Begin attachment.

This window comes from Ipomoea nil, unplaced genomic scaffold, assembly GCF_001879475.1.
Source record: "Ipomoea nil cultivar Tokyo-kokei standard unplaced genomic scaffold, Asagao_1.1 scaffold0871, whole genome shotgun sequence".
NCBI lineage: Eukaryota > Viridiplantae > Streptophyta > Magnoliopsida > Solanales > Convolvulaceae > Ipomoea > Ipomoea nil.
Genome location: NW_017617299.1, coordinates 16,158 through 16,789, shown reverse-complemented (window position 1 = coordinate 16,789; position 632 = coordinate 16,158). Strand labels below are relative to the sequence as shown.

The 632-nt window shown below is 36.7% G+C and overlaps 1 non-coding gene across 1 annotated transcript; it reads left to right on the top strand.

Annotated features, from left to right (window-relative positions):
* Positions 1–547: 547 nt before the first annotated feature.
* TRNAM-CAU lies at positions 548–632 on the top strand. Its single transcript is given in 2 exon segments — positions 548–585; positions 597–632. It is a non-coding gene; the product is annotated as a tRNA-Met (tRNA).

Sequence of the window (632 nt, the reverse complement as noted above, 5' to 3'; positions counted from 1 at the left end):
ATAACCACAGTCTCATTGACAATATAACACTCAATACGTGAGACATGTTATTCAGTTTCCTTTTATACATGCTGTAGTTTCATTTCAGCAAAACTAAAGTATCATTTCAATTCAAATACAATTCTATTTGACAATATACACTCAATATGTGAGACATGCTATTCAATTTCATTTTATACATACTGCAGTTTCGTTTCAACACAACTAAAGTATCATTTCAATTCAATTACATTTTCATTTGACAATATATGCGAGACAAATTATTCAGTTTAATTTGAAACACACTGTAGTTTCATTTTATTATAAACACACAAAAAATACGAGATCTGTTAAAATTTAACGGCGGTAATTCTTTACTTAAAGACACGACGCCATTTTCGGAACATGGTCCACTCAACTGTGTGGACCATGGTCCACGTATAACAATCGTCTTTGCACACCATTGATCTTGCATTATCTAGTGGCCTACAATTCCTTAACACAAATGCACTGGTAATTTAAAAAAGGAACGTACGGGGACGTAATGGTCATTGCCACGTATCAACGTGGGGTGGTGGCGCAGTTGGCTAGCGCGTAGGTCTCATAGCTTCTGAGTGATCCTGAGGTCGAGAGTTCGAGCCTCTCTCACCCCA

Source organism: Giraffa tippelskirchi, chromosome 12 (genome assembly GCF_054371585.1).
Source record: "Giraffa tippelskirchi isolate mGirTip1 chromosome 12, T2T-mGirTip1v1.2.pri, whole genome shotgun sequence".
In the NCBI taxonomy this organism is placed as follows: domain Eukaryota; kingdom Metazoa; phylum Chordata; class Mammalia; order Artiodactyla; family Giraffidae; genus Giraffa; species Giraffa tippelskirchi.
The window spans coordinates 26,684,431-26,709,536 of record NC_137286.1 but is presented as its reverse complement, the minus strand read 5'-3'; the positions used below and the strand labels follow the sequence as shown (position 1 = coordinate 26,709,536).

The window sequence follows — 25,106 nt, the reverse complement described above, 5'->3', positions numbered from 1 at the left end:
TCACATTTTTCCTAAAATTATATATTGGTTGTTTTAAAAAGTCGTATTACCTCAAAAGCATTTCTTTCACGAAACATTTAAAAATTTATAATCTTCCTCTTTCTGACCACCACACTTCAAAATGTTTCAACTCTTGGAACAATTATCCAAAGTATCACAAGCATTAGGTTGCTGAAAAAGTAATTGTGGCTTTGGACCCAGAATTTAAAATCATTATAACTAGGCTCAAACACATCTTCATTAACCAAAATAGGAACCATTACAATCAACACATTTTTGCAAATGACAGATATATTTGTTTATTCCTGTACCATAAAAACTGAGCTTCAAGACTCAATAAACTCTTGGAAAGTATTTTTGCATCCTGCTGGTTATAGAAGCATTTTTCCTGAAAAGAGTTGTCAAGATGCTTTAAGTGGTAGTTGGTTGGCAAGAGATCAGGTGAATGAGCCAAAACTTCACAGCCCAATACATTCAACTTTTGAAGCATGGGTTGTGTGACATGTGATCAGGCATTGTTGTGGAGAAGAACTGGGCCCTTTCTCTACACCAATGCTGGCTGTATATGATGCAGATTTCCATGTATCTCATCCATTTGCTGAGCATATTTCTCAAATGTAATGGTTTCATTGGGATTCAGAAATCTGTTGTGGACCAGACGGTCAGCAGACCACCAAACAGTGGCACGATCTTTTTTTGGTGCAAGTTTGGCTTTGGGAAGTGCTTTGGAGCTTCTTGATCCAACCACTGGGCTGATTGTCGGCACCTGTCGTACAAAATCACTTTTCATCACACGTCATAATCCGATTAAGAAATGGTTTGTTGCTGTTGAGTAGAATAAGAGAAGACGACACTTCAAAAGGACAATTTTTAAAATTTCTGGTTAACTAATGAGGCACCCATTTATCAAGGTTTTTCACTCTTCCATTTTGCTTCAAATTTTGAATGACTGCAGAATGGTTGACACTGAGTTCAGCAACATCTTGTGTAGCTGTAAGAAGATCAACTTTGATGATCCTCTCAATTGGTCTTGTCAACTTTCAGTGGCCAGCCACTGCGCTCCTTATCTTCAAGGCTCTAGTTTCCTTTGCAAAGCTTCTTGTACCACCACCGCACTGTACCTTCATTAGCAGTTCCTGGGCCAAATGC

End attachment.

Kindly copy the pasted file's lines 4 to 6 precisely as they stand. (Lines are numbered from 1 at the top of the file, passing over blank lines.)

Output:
Genome location: NW_017617299.1, coordinates 16,158 through 16,789, shown reverse-complemented (window position 1 = coordinate 16,789; position 632 = coordinate 16,158). Strand labels below are relative to the sequence as shown.

The 632-nt window shown below is 36.7% G+C and overlaps 1 non-coding gene across 1 annotated transcript; it reads left to right on the top strand.

Annotated features, from left to right (window-relative positions):